Steven Maijoor, chairman of the European Securities and Markets Authority, also called on the region’s policymakers to rethink the way they share oversight of the world’s clearing houses, another part of markets critical to market stability.
“Esma has already flagged that this year it will assess stress testing in the fund industry,” he said on a visit to London last week. “Additionally, our focus in this area is on issues such as liquidity management tools, leverage and stability.”
Its increased scrutiny on the asset management sector, which has boomed over the past decade, mirrors that of standard-setters and policymakers around the world.
There is a consensus that post-crisis reform of the banking sector is now largely in place or in train — and they are now thinking about how other parts of the financial system might be vulnerable.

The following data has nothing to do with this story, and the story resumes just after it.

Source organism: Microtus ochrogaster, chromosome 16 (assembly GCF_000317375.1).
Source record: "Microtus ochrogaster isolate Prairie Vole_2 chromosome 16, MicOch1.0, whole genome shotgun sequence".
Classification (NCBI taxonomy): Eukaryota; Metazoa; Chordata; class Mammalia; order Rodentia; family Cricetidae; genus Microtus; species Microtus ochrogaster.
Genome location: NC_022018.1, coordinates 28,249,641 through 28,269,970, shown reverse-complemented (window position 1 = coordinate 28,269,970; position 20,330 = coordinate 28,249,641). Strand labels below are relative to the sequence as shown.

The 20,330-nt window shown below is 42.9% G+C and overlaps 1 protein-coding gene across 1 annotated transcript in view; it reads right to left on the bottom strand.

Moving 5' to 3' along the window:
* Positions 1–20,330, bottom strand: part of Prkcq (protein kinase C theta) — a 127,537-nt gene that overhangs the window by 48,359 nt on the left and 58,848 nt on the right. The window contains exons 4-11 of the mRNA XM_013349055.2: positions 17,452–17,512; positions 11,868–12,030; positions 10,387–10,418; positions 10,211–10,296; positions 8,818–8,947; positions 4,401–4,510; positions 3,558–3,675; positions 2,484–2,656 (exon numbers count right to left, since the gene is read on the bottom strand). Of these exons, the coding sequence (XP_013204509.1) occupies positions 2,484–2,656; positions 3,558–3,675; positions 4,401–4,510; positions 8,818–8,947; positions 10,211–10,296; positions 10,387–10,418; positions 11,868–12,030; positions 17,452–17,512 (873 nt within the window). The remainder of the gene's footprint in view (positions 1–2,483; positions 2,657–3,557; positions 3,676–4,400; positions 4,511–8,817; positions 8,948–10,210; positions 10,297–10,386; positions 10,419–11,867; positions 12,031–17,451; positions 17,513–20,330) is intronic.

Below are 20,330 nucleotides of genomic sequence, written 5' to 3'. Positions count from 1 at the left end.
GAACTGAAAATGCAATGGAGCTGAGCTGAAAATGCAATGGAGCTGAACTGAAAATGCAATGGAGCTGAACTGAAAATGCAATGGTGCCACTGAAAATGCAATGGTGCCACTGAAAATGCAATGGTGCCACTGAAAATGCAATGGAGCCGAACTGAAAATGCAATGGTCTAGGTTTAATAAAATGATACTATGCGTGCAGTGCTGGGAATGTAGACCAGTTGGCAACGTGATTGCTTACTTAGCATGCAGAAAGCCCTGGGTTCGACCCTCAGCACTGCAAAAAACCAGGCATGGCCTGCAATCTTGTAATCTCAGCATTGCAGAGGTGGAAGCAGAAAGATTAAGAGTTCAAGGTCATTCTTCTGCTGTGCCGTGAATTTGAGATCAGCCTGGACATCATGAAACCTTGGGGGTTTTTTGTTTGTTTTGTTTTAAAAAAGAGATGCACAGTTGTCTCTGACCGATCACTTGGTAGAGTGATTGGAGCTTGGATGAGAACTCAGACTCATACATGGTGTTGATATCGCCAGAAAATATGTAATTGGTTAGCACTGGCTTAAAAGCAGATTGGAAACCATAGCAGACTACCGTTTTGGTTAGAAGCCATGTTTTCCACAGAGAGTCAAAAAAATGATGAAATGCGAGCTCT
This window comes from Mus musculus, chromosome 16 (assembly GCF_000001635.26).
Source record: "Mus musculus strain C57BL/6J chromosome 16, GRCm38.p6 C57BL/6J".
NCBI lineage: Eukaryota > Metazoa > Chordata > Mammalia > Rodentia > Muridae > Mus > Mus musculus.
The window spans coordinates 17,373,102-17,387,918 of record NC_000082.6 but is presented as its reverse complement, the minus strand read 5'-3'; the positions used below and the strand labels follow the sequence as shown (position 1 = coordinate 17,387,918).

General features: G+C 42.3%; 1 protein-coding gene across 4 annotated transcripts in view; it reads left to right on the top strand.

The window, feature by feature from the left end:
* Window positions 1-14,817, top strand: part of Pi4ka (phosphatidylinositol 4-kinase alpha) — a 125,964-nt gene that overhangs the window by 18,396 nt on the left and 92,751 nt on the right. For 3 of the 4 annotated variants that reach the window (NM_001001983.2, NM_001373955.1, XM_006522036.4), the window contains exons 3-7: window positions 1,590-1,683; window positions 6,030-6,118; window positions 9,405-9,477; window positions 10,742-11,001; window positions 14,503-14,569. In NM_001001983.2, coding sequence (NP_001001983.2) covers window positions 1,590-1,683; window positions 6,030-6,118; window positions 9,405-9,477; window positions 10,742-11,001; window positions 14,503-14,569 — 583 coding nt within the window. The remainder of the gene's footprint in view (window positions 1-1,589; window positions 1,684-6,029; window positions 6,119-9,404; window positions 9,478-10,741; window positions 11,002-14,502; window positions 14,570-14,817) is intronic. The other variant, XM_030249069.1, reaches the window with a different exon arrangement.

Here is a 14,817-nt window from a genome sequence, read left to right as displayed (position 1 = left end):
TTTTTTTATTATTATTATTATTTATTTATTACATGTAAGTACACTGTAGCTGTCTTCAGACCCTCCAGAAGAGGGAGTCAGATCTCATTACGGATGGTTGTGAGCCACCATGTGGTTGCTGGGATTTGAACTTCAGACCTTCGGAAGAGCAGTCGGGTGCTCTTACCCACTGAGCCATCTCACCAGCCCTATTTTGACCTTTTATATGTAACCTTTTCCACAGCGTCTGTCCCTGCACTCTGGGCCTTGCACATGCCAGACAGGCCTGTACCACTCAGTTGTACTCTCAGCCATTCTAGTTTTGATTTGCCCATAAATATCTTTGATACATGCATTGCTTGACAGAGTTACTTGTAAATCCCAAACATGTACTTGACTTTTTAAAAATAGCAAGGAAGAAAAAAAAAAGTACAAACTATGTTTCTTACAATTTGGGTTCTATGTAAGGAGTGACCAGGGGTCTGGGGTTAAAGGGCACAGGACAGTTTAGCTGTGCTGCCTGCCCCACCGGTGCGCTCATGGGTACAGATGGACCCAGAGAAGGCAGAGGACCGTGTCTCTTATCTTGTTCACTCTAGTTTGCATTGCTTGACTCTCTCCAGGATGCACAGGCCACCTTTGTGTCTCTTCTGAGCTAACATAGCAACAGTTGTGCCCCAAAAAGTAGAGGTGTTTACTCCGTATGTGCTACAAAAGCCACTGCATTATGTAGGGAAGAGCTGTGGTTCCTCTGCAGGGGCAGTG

The Financial Stability Board, which makes recommendations to the Group of 20 nations, laid out a 14-step plan this month to attempt to reduce risks from the sector to the rest of the financial system, such as encouraging stress tests.
Funds are also playing an increasingly large role in bond trading and other securities markets now that banks have scaled back their participation as middlemen matching buyers and sellers.
Mr Maijoor described the regulatory focus as “right” but added that it was “a very different sector to the banking one”.
“Any policy responses should take the different business model of funds into account, and securities regulators should be fully involved,” he added.
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